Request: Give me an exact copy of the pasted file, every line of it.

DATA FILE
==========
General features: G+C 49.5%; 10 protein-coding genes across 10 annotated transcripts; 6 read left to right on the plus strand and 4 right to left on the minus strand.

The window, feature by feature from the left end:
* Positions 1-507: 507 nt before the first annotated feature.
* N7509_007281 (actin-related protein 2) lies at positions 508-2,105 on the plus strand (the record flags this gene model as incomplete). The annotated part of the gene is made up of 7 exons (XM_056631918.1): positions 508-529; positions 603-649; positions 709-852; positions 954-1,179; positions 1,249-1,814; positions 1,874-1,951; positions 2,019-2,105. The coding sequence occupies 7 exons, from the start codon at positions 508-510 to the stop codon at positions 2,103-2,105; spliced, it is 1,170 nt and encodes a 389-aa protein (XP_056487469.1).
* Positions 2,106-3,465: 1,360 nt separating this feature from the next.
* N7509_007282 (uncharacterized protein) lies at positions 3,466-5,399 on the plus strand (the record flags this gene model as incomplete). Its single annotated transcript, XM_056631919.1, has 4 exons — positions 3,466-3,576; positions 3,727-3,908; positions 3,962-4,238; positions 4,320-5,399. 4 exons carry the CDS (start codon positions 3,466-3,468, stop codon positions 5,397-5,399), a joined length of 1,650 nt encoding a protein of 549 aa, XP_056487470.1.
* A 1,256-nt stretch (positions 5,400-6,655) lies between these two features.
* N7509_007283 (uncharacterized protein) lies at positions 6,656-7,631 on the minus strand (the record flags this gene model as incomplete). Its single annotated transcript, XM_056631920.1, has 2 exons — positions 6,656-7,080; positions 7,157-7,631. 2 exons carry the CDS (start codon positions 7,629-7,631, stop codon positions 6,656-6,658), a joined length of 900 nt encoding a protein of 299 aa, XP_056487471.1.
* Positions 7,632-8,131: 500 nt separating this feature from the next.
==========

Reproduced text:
General features: G+C 49.5%; 10 protein-coding genes across 10 annotated transcripts; 6 read left to right on the plus strand and 4 right to left on the minus strand.

The window, feature by feature from the left end:
* Positions 1-507: 507 nt before the first annotated feature.
* N7509_007281 (actin-related protein 2) lies at positions 508-2,105 on the plus strand (the record flags this gene model as incomplete). The annotated part of the gene is made up of 7 exons (XM_056631918.1): positions 508-529; positions 603-649; positions 709-852; positions 954-1,179; positions 1,249-1,814; positions 1,874-1,951; positions 2,019-2,105. The coding sequence occupies 7 exons, from the start codon at positions 508-510 to the stop codon at positions 2,103-2,105; spliced, it is 1,170 nt and encodes a 389-aa protein (XP_056487469.1).
* Positions 2,106-3,465: 1,360 nt separating this feature from the next.
* N7509_007282 (uncharacterized protein) lies at positions 3,466-5,399 on the plus strand (the record flags this gene model as incomplete). Its single annotated transcript, XM_056631919.1, has 4 exons — positions 3,466-3,576; positions 3,727-3,908; positions 3,962-4,238; positions 4,320-5,399. 4 exons carry the CDS (start codon positions 3,466-3,468, stop codon positions 5,397-5,399), a joined length of 1,650 nt encoding a protein of 549 aa, XP_056487470.1.
* A 1,256-nt stretch (positions 5,400-6,655) lies between these two features.
* N7509_007283 (uncharacterized protein) lies at positions 6,656-7,631 on the minus strand (the record flags this gene model as incomplete). Its single annotated transcript, XM_056631920.1, has 2 exons — positions 6,656-7,080; positions 7,157-7,631. 2 exons carry the CDS (start codon positions 7,629-7,631, stop codon positions 6,656-6,658), a joined length of 900 nt encoding a protein of 299 aa, XP_056487471.1.
* Positions 7,632-8,131: 500 nt separating this feature from the next.